This week's econtalk, featuring Richard Epstein talking about patent issues with respect to pharmaceuticals, I found to be really taxing mentally. I have thought a great deal about these issues, yet Epstein was talking faster than I could absorb. Also, just at the end, Russ Roberts raised some really interesting issues.
First, do big drug companies benefit from FDA regulation, because the compliance costs are so high that small competitors cannot enter? Epstein's answer was negative, because big companies end up bidding for the research results of small companies.
I found this answer too glib. I think that industry structure would be very different without the FDA. (I believe the same about the car industry--my joke is that I bet it would take more lawyers than engineers to start a new automobile company.)
Another issue that got raised near the very end is "unauthorized uses" of drugs--trying a drug that has been approved for one kind of cancer on another kind of cancer. One would think that if authorized use needs to be heavily regulated, then unauthorized use would be, also. But unauthorized use tends to be not only unregulated, but unstudied. So the results of unauthorized use, rather than being subject to statistical analysis and widely disseminated, are passed along by word of mouth from physician to physician.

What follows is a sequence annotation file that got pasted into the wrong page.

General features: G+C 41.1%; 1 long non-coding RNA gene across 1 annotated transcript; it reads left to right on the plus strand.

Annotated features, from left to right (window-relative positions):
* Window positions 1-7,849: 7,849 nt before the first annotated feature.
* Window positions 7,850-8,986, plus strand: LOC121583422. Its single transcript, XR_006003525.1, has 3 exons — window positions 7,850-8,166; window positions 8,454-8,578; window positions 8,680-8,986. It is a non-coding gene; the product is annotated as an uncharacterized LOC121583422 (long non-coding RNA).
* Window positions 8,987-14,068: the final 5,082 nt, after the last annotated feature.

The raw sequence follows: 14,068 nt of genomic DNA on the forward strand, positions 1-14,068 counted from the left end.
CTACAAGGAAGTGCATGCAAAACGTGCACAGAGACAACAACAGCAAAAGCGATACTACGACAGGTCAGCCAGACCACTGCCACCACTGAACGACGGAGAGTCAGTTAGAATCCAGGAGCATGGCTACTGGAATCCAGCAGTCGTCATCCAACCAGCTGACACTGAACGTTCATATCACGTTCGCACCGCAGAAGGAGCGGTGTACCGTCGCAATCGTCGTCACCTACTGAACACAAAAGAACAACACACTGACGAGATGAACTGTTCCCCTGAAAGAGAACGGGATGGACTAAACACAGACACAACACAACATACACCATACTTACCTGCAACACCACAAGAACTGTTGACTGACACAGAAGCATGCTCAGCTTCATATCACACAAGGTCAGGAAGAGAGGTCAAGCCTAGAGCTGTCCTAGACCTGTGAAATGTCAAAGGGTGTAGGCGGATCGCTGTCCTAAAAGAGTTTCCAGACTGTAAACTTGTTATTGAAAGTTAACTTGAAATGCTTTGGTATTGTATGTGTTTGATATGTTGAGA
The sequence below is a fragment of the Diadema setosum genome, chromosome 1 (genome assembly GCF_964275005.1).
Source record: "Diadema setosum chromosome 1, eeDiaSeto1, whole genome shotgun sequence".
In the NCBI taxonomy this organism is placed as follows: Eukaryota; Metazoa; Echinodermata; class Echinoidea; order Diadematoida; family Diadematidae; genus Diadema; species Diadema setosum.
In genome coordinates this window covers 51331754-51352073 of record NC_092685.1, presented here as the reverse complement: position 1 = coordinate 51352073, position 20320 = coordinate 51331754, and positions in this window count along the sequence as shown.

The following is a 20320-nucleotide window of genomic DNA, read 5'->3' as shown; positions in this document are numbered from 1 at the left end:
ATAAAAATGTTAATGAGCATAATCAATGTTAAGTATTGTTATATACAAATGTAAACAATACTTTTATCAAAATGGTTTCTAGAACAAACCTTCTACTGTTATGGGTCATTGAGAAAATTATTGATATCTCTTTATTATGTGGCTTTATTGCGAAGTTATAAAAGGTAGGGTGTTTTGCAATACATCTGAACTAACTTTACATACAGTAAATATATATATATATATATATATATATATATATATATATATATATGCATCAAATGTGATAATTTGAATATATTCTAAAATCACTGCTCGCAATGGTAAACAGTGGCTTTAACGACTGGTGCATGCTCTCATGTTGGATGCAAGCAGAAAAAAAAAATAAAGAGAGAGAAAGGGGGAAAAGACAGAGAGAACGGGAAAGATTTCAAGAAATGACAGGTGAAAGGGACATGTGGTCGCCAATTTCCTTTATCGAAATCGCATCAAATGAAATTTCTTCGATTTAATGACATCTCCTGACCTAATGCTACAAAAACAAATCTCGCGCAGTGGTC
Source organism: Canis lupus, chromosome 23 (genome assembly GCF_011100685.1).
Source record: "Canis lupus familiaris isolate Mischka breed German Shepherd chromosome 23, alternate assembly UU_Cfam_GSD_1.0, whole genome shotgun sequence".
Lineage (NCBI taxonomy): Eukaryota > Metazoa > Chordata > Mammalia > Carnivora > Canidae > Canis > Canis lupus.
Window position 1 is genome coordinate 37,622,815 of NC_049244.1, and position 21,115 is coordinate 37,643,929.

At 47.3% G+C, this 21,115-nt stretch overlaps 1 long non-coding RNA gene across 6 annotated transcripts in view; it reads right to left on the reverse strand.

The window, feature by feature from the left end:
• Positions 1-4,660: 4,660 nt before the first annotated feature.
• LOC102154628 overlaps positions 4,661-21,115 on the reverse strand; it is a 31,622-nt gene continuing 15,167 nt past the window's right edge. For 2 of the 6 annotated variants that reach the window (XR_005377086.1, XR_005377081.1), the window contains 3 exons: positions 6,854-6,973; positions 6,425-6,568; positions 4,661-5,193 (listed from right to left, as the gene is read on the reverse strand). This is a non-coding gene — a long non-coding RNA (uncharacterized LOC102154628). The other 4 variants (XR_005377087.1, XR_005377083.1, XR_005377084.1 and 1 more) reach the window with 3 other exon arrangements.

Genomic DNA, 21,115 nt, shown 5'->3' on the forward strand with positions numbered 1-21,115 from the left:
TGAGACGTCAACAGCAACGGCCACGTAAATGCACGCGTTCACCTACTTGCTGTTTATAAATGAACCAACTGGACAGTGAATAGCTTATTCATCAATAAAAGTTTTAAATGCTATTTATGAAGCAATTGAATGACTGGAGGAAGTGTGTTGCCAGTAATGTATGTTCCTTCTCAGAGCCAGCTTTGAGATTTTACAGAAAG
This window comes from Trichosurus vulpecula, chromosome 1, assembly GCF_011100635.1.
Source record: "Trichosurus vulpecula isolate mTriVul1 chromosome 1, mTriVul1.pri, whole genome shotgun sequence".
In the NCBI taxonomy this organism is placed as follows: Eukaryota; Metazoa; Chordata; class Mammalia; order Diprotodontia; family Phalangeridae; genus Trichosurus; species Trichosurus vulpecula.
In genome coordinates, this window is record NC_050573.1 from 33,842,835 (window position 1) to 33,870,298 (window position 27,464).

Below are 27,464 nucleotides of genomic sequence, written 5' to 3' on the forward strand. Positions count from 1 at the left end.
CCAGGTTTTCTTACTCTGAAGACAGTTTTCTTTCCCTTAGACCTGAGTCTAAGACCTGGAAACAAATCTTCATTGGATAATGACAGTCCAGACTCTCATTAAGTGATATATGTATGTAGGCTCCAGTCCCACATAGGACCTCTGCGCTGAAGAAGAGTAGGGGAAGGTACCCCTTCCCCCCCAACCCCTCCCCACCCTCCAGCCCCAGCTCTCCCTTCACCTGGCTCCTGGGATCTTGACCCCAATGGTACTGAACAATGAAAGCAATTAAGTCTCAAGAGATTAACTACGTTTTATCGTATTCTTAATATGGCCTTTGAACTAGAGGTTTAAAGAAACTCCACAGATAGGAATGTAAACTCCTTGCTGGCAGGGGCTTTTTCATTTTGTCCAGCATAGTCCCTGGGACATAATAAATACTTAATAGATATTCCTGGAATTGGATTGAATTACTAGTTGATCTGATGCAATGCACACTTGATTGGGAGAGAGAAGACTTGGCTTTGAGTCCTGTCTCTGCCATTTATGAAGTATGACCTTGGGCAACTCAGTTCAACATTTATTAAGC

In fact, one defense I would make of the FDA is that it does promote a scientific process, with controlled experiments. Contrast this with education, where new "treatments" are constantly introduced without any results from controlled experiments. In medicine, I think we make real progress, in part due to the use of the scientific method. In education, new methods of teaching and curriculum "reforms" are often a step backward, because nobody bothered to run a controlled experiment before introducing the new approach. On the whole, I think that progress has been much slower in education than in medicine, in part because education lacks the equivalent of the FDA.